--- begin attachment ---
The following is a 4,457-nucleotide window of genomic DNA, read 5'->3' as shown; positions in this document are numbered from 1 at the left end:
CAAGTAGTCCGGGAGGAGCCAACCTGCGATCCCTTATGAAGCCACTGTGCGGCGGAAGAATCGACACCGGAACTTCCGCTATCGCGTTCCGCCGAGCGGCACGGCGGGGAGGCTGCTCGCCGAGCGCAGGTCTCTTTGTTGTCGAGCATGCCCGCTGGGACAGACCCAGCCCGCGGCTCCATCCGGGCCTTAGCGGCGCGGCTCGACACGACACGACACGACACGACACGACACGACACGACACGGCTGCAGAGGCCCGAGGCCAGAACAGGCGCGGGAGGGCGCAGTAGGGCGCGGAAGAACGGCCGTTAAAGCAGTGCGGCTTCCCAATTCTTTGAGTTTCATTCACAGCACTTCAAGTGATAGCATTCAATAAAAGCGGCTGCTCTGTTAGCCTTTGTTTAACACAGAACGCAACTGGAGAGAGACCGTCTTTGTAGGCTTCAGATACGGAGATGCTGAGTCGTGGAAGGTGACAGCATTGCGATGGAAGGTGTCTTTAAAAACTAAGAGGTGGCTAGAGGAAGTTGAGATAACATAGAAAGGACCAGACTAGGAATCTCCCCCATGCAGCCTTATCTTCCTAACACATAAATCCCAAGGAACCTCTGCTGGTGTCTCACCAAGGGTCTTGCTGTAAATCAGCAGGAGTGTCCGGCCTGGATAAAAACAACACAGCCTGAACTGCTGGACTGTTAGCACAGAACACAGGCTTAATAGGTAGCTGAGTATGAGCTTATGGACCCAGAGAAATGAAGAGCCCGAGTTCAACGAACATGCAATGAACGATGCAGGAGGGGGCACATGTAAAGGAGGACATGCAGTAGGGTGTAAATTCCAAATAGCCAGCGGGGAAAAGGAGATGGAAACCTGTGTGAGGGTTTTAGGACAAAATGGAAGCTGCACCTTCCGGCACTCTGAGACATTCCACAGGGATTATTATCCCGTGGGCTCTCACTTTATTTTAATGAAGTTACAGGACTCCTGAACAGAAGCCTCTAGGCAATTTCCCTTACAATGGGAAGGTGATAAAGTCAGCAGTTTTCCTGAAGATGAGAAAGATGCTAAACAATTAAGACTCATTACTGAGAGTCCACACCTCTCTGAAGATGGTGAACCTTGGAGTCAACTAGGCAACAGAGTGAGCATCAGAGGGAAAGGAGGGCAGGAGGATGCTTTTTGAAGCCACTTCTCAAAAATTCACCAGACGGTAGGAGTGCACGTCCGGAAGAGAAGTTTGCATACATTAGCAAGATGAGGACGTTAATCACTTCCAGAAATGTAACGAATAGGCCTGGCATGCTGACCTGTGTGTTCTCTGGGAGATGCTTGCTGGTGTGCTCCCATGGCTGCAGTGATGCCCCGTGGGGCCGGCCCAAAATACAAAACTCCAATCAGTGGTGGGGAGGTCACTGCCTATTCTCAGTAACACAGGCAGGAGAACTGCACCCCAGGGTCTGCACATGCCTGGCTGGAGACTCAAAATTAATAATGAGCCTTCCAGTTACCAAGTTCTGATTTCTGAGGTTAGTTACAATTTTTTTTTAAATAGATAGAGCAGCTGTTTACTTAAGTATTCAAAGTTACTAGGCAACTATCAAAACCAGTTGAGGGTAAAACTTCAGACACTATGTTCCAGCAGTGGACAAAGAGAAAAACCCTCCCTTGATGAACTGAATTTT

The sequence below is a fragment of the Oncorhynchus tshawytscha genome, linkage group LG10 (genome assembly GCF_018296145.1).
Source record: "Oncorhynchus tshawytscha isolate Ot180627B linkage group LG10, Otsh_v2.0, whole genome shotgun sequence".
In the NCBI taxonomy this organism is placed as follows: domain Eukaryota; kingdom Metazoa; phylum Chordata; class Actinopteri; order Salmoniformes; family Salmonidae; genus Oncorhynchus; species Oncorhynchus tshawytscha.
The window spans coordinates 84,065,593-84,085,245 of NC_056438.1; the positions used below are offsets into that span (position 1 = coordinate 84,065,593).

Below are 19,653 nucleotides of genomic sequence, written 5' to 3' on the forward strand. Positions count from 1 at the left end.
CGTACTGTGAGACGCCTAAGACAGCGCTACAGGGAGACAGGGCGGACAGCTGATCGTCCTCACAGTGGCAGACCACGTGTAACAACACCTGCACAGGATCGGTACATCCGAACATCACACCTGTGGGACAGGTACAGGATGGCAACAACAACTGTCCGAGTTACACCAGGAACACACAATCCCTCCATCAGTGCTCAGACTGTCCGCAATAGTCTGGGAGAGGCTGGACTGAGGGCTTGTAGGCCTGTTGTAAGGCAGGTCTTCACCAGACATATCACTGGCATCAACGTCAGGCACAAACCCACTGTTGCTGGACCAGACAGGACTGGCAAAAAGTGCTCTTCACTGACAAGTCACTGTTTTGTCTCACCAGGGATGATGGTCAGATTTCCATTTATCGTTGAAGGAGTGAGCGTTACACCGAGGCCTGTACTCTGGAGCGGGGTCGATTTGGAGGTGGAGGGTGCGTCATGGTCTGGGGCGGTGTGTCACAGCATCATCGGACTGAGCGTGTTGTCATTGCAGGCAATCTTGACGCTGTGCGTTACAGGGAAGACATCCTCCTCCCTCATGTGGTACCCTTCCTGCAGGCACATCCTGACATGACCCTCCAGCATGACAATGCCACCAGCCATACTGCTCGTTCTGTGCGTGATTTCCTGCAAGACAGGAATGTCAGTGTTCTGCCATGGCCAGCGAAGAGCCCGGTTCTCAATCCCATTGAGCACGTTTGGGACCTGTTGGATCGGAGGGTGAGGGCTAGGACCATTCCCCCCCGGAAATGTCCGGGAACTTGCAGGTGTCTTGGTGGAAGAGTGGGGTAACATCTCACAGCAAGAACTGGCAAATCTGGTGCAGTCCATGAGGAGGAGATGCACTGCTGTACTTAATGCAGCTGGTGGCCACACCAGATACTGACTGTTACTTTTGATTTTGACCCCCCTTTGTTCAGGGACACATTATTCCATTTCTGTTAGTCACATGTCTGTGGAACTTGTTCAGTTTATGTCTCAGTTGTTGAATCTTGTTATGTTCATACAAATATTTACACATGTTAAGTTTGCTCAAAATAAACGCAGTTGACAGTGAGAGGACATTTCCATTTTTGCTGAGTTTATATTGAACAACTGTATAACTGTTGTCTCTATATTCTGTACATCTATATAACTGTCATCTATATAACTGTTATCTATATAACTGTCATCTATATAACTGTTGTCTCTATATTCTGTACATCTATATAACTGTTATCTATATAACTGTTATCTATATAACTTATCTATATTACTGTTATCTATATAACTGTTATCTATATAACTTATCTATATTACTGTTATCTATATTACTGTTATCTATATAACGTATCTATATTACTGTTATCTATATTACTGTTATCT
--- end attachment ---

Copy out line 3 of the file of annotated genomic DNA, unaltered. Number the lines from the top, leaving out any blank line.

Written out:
The sequence below is a fragment of the Oncorhynchus tshawytscha genome, linkage group LG10 (genome assembly GCF_018296145.1).